Thursday, September 15, 2016

Queens County Revisited: The 1970's (76)

I can't recall much of what I did during lunch hour for the 6 weeks I was caged in the dictaphone-typist pool at the 100 Centre Street Manhattan Criminal Court building. Working in Midtown Manhattan gave you the option of spending part of your lunch hour in more branches of the New York Public Library, in the central New York Public Library or at the Donnell Library. In Foley Square near the Wall Street area of Manhattan, however, there were fewer branches of the New York Public Library that you could spend part of your lunch hour at.

After buying a hot dog from a street vendor for my lunch on most workdays, I may have spent the rest of my lunch our on only a few occasions walking up to the branch of the New York Public Library that was located in the south west side of Greenwich Village, browsing there for 10 minutes and then walking back to the 100 Centre Street courthouse. But during most lunch hours, I can no longer recall having done anything special when I worked there. Since I didn't start using each lunch hour on 9-to-5 workdays to write my Sundial memoirs of the 1960's manuscript text until the mid-1980's, I likely spent most lunch hours while working in the dictatphone-typist courthouse job just walking around or reading a daily newspaper I might have picked up out of a garbage can, or some paperback book that fit into my jacket pocket or back pocket. One thing I did do differently, though, during the 6 weeks I worked at 100 Centre Street was to take an elevated BMT route from Jamaica into lower Manhattan, rather than just take the E or F train from Jamaica, a number of times.

Before leaving work on the afternoon that I finally was handed, in the courthouse building, my first paycheck after 6 weeks by the dictaphone-typist pool supervisor, the African-American woman co-worker in her 40's, show had been friendly to me and who seemed, like me, to have only taken her job because she needed the money, then kidded me:  "Now that you finally got your first paycheck, be sure to come back to work next week."  Then we both laughed and wished each other a good weekend.

Of course, as soon as I arrived in my basement apartment in Jamaica on the evening of the day I deposited my first paycheck from the Manhattan Criminal Courthouse as a dictaphone-typist for 6 weeks, I typed up a letter to the elderly fellow who had hired me 6 weeks previously. Then I placed the letter and the photo I.D. that I had been given upon being hired by the personnel office of the courthouse, which showed that, as a courthouse employee, I had a legitimate right to go in and out of judges' offices and court work areas with manila envelopes without being questioned, into a stamped envelope, which I immediately mailed. In my brief letter, I indicated that "in order to begin working" at a "higher-paying position in the private sector," I was "regretfully resigning my position" as a dictaphone-typist in the New York County Supreme Court.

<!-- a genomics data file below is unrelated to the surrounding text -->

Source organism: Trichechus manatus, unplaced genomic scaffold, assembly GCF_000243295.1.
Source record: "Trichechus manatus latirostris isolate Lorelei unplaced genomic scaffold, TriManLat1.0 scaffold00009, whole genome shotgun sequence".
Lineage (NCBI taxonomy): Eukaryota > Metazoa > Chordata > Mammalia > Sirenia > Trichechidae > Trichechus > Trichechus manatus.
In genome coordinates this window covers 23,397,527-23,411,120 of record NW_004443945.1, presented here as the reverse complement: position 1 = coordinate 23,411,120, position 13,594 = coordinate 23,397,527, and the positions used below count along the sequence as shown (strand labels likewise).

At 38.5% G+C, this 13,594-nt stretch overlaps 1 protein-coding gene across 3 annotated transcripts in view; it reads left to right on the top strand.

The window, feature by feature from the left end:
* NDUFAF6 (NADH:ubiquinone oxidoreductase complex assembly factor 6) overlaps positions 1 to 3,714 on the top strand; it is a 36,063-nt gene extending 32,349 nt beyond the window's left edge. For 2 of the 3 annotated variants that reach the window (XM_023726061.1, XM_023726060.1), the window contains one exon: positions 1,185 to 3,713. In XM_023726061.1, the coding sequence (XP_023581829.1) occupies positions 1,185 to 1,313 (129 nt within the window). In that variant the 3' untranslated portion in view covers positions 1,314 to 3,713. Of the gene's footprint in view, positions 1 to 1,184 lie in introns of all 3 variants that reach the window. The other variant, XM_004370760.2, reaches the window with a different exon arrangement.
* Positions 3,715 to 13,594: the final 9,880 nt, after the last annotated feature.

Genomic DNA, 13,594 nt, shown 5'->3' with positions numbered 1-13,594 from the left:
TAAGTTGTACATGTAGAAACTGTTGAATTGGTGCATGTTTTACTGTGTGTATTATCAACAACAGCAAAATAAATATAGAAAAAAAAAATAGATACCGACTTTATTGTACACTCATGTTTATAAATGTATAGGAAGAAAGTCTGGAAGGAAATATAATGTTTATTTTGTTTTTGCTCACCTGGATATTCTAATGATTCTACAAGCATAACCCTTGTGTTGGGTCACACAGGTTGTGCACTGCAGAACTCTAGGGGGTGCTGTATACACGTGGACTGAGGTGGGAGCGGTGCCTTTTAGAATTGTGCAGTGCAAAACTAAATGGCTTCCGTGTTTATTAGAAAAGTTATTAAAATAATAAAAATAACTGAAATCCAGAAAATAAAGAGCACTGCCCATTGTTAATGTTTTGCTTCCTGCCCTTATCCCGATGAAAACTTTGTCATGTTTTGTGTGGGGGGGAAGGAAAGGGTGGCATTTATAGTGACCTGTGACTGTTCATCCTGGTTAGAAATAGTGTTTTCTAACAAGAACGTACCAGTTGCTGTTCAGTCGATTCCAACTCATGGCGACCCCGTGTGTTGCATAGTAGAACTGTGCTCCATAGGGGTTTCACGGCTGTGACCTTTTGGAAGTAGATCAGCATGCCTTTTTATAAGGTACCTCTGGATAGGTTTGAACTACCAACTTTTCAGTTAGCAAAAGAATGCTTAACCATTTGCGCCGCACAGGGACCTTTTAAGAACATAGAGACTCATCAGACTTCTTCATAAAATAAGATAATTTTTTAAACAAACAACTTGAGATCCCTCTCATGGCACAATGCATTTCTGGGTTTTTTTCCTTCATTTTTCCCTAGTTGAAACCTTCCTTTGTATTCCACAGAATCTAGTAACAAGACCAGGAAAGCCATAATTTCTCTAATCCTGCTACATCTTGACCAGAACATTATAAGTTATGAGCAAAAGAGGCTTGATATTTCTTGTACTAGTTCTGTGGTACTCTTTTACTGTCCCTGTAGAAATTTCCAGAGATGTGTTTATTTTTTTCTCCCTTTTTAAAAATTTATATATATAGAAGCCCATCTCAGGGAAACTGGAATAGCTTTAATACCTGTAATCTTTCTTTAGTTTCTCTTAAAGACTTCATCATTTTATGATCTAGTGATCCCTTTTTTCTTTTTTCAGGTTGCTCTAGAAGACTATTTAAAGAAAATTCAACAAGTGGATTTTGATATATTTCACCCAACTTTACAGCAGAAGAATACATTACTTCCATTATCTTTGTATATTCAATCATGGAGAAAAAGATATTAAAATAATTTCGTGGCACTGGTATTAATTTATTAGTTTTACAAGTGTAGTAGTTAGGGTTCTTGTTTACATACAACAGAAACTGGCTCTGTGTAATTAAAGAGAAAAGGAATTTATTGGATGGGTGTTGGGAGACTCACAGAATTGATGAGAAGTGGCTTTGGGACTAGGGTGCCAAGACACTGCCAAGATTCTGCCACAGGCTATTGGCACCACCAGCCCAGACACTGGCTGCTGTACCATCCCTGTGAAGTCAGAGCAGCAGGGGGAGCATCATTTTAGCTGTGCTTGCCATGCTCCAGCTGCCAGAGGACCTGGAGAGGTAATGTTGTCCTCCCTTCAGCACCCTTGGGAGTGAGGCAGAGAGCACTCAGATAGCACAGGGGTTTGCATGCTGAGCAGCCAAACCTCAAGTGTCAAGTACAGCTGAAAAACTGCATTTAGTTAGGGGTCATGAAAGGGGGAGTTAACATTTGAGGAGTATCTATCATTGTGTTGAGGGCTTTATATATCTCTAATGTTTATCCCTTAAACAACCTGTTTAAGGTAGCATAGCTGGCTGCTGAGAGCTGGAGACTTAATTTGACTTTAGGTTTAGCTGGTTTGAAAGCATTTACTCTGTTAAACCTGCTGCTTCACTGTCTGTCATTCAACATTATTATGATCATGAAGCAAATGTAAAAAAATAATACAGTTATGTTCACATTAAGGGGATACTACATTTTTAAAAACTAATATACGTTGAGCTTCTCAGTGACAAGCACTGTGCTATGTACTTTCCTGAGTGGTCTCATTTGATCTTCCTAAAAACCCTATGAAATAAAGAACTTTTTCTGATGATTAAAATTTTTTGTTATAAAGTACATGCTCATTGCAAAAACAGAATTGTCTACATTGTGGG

In reality, of course, I had neither a "higher-paying position" nor any regrets about resigning. But, given my moral objections to the role of the police, judges and local court system in 1970's New York City society, I just wanted to get the hell out of there--without giving them any indication that I was somebody whom the judges and D.A.'s, Red Squad and cops would likely label "subversive" if I honestly wrote about my moral and political reasons for quitting. 

Queens County Revisited: The 1970's (75)

Given the fact that I felt it was morally wrong and politically unprincipled for me to work in a New York County/Manhattan Criminal Court system that I believed was continuing to act as an instrument of political repression and human rights denial, on behalf of the white corporate power structure of New York City, in the 1970's, I quickly decided to quit the dictaphone-typist job as soon I was handed my first paycheck.

But during the first week of working in the dictaphone-typist pool, I was surprised to learn that, while the other dictaphone-typists were now each receiving their paychecks every two weeks or every month, a newly hired employee of Manhattan's Criminal Court, I had to wait 6 weeks before he or she was handed a paycheck. So I, thus, couldn't afford to leave this job until 6 weeks were up.

Luckily for me, the unemployment benefit checks that were long overdue for me arrived during the middle of the 6-week period when I was waiting for my first paycheck from the Manhattan Criminal Court/New York County Supreme Court job. And the money from the late unemployment benefit checks enabled me to come up with my half of the monthly rent for the Jamaica basement apartment that I shared with Barry again, only about a week after the rent was due.

Barry had, however, seemed to get a bit anxious when I didn't have my half of the $150 rent at the beginning of the month. So I telephoned a former camp co-counselor whom I had befriended during the Summer of 1970, with whom I had resumed my friendship a number of years later, after bumping into him while transferring from the 74th Street IRT elevated station to the Roosevelt Avenue IND stop in Queens one evening, as we were both coming home form work.

When we got together in the evening following this telephone call, I hinted to him that I was expecting an unemployment benefit check or a paycheck soon, but that I needed a small loan in order to pay my half of of that month's rent to get the anxious Barry, my roommate, off my back.  But when my friend--whom I had never asked for any kind of a money loan or favor before--seemed unwilling to help me out with the rent this one time, I realized that he really was just a "fair weather" friend; although I hid my changed feeling about our friendship from him when we said goodbye to each other outside my basement apartment in Jamaica. Queens.